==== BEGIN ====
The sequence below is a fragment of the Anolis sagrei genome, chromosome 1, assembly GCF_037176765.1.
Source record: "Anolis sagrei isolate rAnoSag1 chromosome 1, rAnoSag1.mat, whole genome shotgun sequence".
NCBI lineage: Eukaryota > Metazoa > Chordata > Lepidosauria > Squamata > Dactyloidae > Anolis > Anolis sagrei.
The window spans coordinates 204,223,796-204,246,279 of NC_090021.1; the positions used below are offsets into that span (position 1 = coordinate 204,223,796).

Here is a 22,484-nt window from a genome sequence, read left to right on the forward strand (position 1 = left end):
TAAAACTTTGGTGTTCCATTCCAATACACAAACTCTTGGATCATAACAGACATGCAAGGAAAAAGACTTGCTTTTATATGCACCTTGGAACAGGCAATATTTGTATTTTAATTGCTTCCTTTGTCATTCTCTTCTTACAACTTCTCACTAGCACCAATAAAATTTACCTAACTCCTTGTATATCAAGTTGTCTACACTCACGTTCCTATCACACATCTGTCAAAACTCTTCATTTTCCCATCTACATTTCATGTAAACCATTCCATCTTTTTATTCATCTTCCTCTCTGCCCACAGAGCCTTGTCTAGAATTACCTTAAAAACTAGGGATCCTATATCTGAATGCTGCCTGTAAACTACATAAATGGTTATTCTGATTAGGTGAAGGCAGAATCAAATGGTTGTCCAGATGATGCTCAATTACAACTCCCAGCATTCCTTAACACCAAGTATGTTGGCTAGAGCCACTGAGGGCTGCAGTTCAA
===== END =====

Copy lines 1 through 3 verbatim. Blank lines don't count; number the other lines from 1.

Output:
The sequence below is a fragment of the Anolis sagrei genome, chromosome 1, assembly GCF_037176765.1.
Source record: "Anolis sagrei isolate rAnoSag1 chromosome 1, rAnoSag1.mat, whole genome shotgun sequence".
NCBI lineage: Eukaryota > Metazoa > Chordata > Lepidosauria > Squamata > Dactyloidae > Anolis > Anolis sagrei.